Monday, October 23, 2017

The Jeanne Dixon effect

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A few days ago, I predicted that I would write a column about predictions and psychics. Now I am in the process of doing it. Uncanny isn't it? Perhaps, as a journalist, I am a victim of my own hype, something called the "Jeanne Dixon Effect", named after the psychic who supposedly predicted John F Kennedy's assassination.





According to The Skeptics Dictionary, the "Jean Dixon Effect", which might actually be a defect, refers to "the tendency of the mass media to hype or exaggerate a few correct predictions by a psychic, guaranteeing that they will be remembered, while forgetting or ignoring the much more numerous incorrect predictions."





Parade magazine in 1956 quoted Mrs Dixon as predicting, "As for the 1960 election Mrs Dixon thinks it will be dominated by labour and won by a Democrat. But he will be assassinated or die in office though not necessarily in his first term.''





What was not said is that Mrs Dixon actually predicted that John F Kennedy would fail to win the presidency and that Richard Nixon would be victorious. She predicted that a cure for cancer would be found in 1967 and foresaw peace on earth by the year 2000. Mark Twain, the author and humorist, was born in 1835 when Halley's comet was visible and is reputed to have said that he came in with Halley and would go out with Halley. He died in 1910 when the comet was next sighted. However, he was sceptical of prophets and said, "A man who goes around with a prophecy-gun ought never to get discouraged. If he will keep his heart and fire at everything he sees he is bound to hit something by and by."





Interestingly, Jeanne Dixon never predicted her own death. Regarding his own death, Twain remarked, "When the end of the world comes, I want to be in Cincinnati because it's always 20 years behind the times.'' Using that logic, I most likely will end my days in a Catholic Church.











Sceptics ask, "How come you never see a newspaper headline that says, 'Psychic Wins Lottery'?" Comedian Michael Aronin quips, "I called the Psychic Friends hotline. We spoke for six hours and she didn't realise that I wasn't going to pay my bill." This belief in psychic phenomena may be behind a recent story out of New York which claims that Hillary Clinton visited a fortune teller, possibly Renier, who peering into a crystal ball in a darkened room delivered grave news. "There's no easy way to say this, so I'll just be blunt. Prepare yourself to be a widow. Your husband will die a violent and horrible death this year.''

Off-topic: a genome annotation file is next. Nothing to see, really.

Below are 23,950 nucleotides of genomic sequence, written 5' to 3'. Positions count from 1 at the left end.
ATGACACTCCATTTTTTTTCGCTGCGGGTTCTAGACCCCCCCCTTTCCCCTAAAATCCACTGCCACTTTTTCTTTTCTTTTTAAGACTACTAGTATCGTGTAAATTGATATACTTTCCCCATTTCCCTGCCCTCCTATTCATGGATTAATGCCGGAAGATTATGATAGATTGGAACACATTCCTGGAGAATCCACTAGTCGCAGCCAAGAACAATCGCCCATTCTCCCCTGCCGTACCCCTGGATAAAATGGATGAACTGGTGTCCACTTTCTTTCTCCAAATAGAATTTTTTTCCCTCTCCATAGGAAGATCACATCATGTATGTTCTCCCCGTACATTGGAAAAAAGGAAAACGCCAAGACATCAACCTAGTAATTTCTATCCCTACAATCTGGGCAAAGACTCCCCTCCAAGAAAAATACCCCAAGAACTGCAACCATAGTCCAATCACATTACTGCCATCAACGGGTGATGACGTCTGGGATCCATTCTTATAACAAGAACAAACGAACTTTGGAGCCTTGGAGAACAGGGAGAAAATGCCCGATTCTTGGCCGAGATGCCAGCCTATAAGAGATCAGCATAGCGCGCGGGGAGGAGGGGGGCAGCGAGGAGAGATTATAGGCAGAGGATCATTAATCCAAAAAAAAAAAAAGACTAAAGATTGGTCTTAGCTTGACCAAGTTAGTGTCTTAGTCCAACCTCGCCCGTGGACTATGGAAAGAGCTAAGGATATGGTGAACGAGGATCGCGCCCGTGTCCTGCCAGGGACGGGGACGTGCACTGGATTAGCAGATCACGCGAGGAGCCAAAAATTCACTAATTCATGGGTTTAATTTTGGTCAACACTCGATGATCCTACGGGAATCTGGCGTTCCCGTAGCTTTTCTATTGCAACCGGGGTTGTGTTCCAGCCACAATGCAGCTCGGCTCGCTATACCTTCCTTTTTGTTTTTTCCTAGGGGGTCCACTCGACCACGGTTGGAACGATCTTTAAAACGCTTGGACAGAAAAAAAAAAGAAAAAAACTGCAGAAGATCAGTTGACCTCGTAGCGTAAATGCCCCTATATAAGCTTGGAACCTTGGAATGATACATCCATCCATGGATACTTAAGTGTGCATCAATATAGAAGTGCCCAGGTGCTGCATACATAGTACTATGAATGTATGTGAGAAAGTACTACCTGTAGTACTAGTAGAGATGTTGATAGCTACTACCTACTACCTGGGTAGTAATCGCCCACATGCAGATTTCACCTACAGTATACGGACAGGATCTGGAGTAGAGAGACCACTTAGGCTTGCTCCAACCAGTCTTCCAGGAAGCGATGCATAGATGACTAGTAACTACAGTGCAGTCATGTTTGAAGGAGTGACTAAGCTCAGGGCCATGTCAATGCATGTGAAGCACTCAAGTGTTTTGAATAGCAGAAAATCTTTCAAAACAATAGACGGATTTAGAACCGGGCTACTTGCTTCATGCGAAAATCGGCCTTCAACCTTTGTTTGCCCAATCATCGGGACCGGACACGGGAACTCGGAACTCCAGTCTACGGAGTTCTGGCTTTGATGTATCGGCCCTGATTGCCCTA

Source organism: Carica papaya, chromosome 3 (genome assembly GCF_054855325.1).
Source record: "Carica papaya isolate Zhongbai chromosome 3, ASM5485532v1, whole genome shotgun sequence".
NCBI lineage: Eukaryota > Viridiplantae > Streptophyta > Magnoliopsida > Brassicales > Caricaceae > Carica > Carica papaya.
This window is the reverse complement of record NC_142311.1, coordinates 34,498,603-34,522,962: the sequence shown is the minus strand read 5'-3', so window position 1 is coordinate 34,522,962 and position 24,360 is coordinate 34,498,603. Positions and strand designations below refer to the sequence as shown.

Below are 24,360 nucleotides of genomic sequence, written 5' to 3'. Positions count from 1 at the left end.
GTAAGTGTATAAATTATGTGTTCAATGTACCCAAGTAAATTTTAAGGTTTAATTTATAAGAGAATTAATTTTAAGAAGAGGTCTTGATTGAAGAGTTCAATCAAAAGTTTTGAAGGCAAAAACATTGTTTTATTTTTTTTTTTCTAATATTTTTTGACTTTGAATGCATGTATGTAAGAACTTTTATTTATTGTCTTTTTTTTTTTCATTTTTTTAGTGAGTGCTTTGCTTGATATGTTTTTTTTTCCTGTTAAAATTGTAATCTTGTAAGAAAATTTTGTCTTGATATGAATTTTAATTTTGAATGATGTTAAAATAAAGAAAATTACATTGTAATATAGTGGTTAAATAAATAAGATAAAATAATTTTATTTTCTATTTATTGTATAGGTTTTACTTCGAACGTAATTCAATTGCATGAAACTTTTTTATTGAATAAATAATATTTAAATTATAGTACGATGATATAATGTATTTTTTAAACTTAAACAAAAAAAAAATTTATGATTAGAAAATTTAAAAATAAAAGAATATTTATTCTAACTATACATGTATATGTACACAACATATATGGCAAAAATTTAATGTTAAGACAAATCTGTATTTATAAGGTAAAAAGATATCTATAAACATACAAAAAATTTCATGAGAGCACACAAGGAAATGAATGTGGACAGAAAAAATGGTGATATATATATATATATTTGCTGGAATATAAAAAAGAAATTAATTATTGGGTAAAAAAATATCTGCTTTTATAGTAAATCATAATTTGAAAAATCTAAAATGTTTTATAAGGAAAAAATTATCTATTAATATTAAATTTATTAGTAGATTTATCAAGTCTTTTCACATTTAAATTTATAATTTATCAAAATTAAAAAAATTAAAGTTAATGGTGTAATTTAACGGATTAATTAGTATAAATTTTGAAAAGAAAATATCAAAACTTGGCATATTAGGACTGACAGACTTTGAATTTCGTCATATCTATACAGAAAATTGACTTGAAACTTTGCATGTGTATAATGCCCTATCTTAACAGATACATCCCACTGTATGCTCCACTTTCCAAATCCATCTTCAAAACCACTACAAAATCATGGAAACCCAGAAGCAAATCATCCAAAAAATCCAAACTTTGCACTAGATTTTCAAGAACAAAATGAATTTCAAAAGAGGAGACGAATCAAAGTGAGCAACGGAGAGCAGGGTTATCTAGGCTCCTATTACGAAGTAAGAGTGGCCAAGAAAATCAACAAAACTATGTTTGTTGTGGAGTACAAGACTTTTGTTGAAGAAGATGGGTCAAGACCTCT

Visibly shaken, Hillary stared at the woman's lined face, then at the single flickering candle, then down at her hands. She took a few deep breaths to compose herself. She simply had to know. She met the fortune teller's gaze, steadied her voice, and asked her question. "Will I be acquitted?''





These days almost every psychic is trying to take credit for predicting last year's financial crisis. However, in reviewing the major predictions for 2008, I did not find many that were accurate.





What I found instead were predictions like a swarm of locusts would destroy wheat crops (Elizabeth Anglin, a "gifted" psychic) and a major super-volcano is poised to erupt, sending ash all over the Earth, affecting worldwide political and economic systems (Michael R Smith, a "psychic medium"). The latter especially turned out to be a lot of hot air. Smith made an ash of himself.





Talking about psychic mediums there are two interesting puns that I predict you will find funny. Queen Nyteshade had two claims to fame. She could tell fortunes and she was a midget. The local authorities frowned on her because they thought that fortune telling was fraudulent. They had Queen Nyteshade arrested. She was placed in a holding cell. Since she was so small she was able to squeeze between the bars of her cell and escape. The local newspaper wrote a front page article about Nyteshade's escape with the headline, "Small Medium at Large". Then there was the man walked into a fortune teller's tent. When the fortune teller saw him, she started laughing, so he hit her. Why? He was striking a happy medium.





Is there such a creature? There might be if some of the 2009 predictions come true. Sylvia Brown predicts, "The president elected sometime after 2008 will die in office from a heart attack." Elizabeth Joyce, who sees Obama as a one-term president, foretells, "I am feeling major health issues for John McCain in December 2008, and the passing of Ted Kennedy by the end of January 2009...Sarah Palin will run for the Senate in Alaska in September 2009, and wins. She may be a major contender with Hillary for the Presidential spot in 2012." Christopher Reburn sees some questionable business dealings around Michelle Obama. Michael Cohen says that the Catholic Church will grow in strength, boosted by a miracle in South America (possibly because of my prediction regarding my final resting place).











Right or wrong, these psychics are as sincere as the seer whose middle-aged female client disclosed that two men were madly in love with her and asked, "Who will be the lucky one?" The wise man answered, "Morris will marry you and Irving will be the lucky one."





Tony Deyal who has psychic amnesia (he knows in advance what he'll forget) was last seen quoting Stephen Wright's line, "I once had a psychic girlfriend but she left me before we met."